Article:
It’s the brand we all know as the place to buy domain names. And (in the past) it was a brand known for its racy SuperBowl ads featuring girls in tight T-Shirts. But today, GoDaddy is reportedly mulling over plans to file for an IPO, according to the Wall Street Journal.
The paper quoted unnamed sources recently saying the company is interviewing banks to underwrite in an upcoming IPO.
GoDaddy has gone through a transformation in recent years since its leveraged buyout in 2011 for an estimated $2.25 billion.
Under new management, GoDaddy has steadily moved toward serving Main Street small businesses, and distanced itself from the outspoken image developed by its Founder, Bob Parsons.
Companies often signal plans for filing an IPO, but then it takes time to put plans in place — sometimes a year or longer — before the IPO occurs. Sometimes the plans are scrapped and the IPO never occurs. Because of its 12 million customers, many of whom are small businesses and solo entrepreneurs, this IPO could be an important one for the small business market.
In a conversation with CEO Blake Irving, Venture Beat reports what going public might mean for the company and it’s customers:
“I see a very clear path of how to make GoDaddy the most valued, largest platform for small businesses in the world. It is quite clear that no one is doing it right yet.”
After taking over in 2013 Irving expressed a goal to transform the company into a primary service provider for small business.
In 2012, GoDaddy began its transformation into a suite of small business services by acquiring Outright, an online bookkeeping service.
In August 2013, GoDaddy acquired Locu, a company helping small business owners update their information across numerous sites like Yelp from one location.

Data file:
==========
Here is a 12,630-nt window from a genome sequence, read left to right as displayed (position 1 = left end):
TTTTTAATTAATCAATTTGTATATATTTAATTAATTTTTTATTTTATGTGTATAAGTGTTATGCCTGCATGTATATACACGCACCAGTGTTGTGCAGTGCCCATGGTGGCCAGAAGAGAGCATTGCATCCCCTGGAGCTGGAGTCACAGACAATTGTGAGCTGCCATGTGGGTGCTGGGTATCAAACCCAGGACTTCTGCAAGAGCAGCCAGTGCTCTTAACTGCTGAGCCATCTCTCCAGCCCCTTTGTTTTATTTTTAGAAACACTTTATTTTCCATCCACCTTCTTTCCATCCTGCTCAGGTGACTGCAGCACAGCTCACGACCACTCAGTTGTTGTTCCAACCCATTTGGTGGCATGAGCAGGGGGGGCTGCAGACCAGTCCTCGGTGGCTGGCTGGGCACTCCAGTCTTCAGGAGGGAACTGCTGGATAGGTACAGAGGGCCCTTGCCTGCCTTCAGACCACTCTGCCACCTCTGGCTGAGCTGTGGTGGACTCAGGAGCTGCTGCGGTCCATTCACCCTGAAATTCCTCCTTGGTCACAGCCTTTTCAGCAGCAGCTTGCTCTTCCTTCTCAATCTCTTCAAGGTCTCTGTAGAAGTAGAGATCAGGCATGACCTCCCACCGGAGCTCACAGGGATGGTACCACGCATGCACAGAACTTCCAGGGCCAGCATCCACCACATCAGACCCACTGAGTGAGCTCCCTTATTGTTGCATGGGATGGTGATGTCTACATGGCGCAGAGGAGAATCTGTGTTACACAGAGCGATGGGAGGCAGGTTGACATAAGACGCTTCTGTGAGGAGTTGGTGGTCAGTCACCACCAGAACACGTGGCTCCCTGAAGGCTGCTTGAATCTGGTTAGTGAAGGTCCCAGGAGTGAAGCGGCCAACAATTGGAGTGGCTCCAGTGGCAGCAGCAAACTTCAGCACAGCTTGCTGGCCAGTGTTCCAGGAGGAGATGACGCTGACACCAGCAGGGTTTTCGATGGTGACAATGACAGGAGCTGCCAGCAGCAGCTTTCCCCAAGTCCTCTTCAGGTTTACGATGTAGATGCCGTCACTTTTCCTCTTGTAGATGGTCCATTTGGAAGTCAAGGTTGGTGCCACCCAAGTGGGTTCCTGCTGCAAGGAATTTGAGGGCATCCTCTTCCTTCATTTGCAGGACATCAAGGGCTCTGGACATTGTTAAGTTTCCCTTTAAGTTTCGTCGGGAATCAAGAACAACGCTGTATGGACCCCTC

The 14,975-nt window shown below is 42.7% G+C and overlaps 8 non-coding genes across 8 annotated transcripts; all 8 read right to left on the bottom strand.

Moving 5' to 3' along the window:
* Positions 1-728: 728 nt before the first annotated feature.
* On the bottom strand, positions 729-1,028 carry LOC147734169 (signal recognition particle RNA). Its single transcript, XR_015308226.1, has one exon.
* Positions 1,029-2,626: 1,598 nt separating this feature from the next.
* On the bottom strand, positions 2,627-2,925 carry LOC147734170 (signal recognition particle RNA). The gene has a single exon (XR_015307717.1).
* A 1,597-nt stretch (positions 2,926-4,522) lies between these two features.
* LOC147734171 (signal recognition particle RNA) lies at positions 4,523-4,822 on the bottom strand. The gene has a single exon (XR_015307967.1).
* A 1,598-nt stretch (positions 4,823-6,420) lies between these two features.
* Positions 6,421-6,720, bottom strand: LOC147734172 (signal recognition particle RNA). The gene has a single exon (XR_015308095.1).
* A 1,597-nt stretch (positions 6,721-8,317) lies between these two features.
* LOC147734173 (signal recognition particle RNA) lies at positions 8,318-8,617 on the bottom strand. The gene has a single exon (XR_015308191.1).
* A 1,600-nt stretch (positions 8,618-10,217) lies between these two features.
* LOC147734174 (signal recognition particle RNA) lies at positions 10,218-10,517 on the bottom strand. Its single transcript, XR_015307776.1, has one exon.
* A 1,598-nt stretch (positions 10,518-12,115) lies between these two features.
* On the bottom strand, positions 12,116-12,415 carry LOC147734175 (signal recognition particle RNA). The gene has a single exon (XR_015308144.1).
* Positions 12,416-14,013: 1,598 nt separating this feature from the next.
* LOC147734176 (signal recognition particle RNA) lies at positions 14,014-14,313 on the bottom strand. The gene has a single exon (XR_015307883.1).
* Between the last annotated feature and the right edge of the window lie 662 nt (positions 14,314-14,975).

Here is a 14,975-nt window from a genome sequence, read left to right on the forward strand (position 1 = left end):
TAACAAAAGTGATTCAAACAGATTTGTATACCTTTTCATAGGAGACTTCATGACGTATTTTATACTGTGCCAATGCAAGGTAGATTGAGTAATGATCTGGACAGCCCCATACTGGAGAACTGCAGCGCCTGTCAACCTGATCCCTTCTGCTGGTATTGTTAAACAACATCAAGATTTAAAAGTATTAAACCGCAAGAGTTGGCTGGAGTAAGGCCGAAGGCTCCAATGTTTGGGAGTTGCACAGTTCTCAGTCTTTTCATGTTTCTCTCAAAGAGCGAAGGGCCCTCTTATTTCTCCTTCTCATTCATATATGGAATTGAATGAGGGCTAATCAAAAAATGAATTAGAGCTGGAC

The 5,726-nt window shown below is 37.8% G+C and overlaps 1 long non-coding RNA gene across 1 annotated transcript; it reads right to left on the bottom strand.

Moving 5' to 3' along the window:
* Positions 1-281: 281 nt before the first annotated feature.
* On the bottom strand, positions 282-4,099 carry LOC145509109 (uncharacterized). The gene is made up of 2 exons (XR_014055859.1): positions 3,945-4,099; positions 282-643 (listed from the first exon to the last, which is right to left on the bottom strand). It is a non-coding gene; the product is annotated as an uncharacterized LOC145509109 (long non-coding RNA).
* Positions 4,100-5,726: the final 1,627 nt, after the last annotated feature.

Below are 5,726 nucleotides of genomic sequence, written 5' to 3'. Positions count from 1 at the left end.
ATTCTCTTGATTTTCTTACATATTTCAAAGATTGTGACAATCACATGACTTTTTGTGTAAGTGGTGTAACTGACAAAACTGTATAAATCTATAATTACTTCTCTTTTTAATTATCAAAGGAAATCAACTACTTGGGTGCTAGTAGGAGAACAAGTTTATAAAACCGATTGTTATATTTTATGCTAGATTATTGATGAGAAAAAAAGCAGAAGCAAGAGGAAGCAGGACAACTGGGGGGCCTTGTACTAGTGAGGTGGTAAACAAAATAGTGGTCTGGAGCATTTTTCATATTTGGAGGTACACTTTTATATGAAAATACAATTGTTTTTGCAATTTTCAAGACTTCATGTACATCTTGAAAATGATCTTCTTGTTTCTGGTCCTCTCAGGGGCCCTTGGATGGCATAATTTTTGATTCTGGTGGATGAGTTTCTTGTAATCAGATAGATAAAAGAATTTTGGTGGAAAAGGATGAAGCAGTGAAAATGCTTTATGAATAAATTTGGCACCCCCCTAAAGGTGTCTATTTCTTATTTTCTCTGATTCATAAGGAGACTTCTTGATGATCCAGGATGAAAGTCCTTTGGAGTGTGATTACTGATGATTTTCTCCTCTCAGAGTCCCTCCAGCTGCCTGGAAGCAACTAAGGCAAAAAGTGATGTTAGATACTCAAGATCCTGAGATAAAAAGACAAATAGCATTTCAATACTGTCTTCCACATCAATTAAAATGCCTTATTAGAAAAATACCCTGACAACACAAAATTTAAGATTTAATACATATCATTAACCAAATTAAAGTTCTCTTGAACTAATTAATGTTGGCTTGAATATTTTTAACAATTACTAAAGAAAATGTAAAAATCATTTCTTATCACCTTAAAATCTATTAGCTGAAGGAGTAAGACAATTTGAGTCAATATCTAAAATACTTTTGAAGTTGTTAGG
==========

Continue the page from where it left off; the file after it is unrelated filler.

In September 2013, the company unveiled a new advertising campaign re-branding the company as a one-stop shop for small businesses including Web hosting, design and a variety of other services.
Last October, GoDaddy acquired Ronin, an online invoicing service for small businesses.
If the IPO plan goes forward, GoDaddy could be looking at a public offering sometime in the second half of this year, the Wall Street Journal reports.
Surely there are better places to buy domain names than from this company.
While there are cheaper alternatives, I still find using Godaddy easier. But that’s just me. You may still want to find some alternatives if you want to buy a lot of domain names.
With all their recent acquisitions geared toward the SMB space I think an IPO would be a good move. And the toned down advertising of late will help too!
When it comes to buying domains, you’ll probably be looking for the best deal available. I just bought one for less than a dollar earlier this week. Hard to beat that price. And I found their tech support to be very helpful and friendly. The person even told me how to get that domain hosted through another provider.